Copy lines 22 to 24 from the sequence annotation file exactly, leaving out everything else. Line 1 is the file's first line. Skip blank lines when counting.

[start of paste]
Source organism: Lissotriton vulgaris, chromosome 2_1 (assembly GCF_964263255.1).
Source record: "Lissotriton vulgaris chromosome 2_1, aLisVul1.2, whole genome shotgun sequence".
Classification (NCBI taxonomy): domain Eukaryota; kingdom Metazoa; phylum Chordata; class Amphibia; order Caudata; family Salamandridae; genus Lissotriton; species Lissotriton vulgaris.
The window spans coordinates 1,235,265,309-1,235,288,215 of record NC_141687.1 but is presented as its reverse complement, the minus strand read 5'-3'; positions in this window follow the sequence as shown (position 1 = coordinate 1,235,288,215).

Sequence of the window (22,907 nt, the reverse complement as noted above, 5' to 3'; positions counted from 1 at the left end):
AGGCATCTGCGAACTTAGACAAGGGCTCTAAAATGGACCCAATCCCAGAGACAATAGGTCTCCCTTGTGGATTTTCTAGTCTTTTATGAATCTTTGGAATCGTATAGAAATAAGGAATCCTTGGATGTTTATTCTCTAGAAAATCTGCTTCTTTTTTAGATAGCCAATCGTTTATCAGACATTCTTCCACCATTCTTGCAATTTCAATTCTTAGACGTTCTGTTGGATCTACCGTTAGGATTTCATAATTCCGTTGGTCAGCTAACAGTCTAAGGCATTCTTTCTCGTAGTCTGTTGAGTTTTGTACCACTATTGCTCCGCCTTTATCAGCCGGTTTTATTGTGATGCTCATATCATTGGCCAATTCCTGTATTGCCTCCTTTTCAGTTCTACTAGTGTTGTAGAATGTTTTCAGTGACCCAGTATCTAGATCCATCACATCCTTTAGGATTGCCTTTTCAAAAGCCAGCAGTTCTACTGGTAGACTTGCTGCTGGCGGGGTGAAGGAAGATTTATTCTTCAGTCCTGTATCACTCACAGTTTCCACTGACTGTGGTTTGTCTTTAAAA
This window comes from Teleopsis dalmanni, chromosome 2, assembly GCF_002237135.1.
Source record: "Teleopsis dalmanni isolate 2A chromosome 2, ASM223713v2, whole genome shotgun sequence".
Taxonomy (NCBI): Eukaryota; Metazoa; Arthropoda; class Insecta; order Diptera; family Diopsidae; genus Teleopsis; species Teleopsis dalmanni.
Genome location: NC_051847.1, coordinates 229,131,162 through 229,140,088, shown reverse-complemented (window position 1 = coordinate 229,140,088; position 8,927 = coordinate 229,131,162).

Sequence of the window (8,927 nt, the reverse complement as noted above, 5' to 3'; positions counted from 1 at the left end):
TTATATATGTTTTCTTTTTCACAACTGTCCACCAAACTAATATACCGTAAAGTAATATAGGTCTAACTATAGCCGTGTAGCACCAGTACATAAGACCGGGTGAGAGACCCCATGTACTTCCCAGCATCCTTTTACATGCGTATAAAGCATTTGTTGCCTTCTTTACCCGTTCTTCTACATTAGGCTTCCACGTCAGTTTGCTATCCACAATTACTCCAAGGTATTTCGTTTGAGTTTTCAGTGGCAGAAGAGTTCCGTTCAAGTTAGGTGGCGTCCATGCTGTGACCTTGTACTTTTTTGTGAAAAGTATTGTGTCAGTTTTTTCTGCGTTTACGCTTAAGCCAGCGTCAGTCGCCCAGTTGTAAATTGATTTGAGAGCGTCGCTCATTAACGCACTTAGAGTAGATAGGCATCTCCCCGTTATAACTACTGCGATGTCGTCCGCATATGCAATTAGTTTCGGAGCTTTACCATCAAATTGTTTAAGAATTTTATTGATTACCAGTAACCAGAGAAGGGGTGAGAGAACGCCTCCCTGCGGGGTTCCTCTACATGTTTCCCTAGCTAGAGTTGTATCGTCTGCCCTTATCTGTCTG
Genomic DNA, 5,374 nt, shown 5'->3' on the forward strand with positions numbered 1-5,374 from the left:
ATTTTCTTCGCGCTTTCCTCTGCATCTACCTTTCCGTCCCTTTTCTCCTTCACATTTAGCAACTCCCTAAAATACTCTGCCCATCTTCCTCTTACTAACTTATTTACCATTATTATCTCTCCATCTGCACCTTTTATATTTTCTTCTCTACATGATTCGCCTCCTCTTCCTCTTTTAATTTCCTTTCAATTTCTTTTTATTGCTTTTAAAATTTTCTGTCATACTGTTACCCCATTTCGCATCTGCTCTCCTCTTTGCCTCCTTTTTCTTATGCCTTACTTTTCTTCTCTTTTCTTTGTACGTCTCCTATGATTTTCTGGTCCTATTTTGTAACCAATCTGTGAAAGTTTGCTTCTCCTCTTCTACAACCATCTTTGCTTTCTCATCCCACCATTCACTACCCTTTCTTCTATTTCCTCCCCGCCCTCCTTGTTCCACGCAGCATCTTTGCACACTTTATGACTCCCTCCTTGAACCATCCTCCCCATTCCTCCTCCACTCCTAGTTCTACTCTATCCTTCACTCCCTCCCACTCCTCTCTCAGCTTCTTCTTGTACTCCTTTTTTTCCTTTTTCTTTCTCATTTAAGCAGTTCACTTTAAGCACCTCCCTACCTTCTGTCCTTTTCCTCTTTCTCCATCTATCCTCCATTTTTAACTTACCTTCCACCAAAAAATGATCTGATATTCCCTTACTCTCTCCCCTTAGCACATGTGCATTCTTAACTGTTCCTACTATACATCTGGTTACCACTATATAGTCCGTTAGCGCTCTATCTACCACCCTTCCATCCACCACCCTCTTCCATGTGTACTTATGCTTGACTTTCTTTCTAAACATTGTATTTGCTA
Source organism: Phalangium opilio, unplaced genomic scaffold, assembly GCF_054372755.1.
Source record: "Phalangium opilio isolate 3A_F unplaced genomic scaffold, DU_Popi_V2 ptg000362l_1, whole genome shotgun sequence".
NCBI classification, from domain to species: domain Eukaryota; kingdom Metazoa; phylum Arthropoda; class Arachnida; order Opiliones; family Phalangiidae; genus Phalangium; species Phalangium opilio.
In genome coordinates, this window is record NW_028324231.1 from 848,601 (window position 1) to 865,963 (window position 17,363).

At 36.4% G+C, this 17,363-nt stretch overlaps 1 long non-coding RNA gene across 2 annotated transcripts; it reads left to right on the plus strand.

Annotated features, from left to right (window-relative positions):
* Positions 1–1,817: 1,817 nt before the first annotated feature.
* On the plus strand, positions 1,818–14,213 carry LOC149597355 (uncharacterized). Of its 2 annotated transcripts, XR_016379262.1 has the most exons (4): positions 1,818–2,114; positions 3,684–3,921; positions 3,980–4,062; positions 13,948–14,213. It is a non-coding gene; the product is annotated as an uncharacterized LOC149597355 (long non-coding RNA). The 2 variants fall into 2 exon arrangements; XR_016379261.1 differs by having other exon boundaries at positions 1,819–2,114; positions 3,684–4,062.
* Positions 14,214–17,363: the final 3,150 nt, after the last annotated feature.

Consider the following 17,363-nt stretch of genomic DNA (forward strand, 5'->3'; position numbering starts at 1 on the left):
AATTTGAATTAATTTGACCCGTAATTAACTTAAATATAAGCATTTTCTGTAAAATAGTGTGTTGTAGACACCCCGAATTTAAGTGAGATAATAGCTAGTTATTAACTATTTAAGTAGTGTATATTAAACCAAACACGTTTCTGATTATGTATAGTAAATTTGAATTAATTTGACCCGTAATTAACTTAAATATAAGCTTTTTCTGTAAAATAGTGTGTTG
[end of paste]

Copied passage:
* On the plus strand, positions 1,818–14,213 carry LOC149597355 (uncharacterized). Of its 2 annotated transcripts, XR_016379262.1 has the most exons (4): positions 1,818–2,114; positions 3,684–3,921; positions 3,980–4,062; positions 13,948–14,213. It is a non-coding gene; the product is annotated as an uncharacterized LOC149597355 (long non-coding RNA). The 2 variants fall into 2 exon arrangements; XR_016379261.1 differs by having other exon boundaries at positions 1,819–2,114; positions 3,684–4,062.
* Positions 14,214–17,363: the final 3,150 nt, after the last annotated feature.

Consider the following 17,363-nt stretch of genomic DNA (forward strand, 5'->3'; position numbering starts at 1 on the left):